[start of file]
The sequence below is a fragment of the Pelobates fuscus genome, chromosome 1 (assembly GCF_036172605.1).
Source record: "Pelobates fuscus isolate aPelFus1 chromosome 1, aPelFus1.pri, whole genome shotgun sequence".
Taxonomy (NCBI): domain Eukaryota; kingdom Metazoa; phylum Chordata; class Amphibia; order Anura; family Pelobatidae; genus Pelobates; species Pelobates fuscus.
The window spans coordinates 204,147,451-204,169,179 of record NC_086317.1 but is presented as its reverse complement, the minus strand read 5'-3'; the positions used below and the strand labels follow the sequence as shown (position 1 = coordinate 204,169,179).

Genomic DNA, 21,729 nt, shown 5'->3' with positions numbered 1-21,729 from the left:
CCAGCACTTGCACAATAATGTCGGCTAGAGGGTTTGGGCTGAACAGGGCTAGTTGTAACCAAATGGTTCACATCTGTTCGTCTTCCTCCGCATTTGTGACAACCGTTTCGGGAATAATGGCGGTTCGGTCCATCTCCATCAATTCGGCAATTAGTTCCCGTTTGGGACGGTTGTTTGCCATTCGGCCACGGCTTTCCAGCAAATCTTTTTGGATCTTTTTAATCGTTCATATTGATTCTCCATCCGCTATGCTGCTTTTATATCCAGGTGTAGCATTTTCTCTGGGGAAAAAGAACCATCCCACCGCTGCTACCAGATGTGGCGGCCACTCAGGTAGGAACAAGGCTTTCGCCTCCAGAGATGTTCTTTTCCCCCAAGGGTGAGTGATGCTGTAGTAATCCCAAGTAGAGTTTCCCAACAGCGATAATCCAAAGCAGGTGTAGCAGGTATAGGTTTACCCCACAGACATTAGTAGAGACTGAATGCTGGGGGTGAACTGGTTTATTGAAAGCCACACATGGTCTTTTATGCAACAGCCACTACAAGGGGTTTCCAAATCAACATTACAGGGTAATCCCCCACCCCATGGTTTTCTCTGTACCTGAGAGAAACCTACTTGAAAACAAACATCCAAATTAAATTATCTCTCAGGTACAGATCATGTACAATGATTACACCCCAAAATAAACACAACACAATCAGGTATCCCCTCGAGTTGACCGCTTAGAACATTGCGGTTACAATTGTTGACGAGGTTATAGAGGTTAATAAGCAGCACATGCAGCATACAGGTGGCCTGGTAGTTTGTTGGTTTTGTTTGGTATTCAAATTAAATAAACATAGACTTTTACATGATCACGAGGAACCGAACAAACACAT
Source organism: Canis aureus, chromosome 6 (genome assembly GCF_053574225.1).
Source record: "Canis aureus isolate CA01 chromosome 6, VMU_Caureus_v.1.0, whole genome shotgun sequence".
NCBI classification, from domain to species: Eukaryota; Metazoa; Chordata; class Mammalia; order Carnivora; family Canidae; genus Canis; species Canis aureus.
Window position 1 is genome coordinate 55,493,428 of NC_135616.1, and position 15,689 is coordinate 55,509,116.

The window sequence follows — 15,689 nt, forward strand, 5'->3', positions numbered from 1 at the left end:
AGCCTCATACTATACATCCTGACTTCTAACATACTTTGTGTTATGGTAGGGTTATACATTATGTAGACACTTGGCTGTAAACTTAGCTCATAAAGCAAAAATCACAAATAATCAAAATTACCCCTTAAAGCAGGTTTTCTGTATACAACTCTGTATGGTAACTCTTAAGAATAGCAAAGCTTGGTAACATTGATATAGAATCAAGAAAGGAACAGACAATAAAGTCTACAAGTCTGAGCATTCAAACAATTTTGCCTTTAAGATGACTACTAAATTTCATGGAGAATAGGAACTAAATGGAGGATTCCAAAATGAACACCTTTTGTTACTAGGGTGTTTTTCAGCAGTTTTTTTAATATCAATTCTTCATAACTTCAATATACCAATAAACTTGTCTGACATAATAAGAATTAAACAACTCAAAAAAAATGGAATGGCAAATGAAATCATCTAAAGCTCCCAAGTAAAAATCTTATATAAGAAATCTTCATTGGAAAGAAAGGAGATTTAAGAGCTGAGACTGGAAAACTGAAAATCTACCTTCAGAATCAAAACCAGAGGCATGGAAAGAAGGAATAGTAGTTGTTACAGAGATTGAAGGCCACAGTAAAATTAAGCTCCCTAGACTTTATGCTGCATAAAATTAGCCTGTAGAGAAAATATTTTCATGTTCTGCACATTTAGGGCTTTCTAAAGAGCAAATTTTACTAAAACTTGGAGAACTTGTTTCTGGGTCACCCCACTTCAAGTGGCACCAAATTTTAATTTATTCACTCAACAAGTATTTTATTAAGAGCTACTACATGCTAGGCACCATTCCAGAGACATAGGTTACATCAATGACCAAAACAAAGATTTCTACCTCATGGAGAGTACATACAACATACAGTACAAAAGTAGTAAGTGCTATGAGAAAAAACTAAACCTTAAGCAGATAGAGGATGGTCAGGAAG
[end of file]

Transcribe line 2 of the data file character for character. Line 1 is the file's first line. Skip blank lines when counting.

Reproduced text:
Source record: "Pelobates fuscus isolate aPelFus1 chromosome 1, aPelFus1.pri, whole genome shotgun sequence".